For me personally, Borderlands’ inability to take itself serious is what keeps the story from being all that compelling and you know, that‘s not a bad thing. The over the top characters and absurd story beats (when you’re actually able to pay attention to them) are actually refreshing in this day of overly serious video games. Let’s be honest though, most of us aren’t playing Borderlands for the story. Some of the most fun I had with the game was when I would turn on some music, ignore the story, and just shoot shit.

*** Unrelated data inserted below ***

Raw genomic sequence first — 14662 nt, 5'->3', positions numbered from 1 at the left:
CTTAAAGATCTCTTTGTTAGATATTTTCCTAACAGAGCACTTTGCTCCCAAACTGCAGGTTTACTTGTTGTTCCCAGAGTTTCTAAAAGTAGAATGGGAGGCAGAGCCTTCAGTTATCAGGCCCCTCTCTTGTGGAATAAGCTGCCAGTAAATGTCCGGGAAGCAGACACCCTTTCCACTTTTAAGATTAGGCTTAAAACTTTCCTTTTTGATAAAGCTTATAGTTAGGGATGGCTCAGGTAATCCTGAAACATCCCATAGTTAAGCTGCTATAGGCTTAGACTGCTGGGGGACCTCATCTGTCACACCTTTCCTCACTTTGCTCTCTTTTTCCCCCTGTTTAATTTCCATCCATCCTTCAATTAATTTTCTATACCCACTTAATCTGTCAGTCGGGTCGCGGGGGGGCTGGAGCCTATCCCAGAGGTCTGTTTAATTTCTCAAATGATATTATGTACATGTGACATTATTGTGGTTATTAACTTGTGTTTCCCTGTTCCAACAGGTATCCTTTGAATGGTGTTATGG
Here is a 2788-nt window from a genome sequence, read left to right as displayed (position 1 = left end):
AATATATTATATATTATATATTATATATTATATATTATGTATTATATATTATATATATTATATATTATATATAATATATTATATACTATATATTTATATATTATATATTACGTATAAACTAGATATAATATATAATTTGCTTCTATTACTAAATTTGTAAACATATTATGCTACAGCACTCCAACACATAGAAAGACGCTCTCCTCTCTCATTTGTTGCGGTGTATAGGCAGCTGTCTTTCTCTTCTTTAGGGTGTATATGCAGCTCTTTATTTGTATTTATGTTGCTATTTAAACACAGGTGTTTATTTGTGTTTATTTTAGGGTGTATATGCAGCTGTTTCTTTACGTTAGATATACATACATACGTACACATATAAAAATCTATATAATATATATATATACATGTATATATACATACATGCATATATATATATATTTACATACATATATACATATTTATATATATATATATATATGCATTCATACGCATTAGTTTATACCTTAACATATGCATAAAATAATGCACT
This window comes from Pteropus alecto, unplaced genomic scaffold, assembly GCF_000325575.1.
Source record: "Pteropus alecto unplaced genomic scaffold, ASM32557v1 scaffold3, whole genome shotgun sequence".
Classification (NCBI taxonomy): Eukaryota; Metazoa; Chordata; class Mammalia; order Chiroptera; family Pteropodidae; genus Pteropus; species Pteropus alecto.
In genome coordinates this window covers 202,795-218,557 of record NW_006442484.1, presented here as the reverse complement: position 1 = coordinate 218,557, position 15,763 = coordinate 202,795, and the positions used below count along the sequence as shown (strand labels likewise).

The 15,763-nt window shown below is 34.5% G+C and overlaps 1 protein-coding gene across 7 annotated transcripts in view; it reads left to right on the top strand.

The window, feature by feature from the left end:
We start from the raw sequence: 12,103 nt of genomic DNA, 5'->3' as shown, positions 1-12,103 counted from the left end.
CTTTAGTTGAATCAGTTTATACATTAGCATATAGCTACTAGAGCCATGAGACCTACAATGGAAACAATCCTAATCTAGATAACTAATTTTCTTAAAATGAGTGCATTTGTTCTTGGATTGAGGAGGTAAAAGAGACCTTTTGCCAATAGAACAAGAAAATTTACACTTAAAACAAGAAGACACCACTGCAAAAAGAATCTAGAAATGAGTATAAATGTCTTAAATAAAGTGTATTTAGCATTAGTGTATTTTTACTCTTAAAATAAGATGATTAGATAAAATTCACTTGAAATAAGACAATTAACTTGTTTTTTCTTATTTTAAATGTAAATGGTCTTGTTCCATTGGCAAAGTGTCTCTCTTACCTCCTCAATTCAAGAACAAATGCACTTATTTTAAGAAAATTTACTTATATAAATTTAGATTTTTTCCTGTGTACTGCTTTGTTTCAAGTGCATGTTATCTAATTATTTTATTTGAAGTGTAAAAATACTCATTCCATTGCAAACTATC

The two greatest feelings you’ll ever have in a Borderlands game are finding a sweet gun that fits your play style and then using that gun to murder anything that dares step in your path. And I have to say, the murdering feels good. Not in the sense that I derive some kind of sick pleasure from it (I’m not some kind of freak!), but in the way the shooting feels mechanically. It may not be quite on point with the best shooters one the market, but Borderlands 2 isn’t your ordinary shooter, so in the big picture the shooting mechanics just feel right.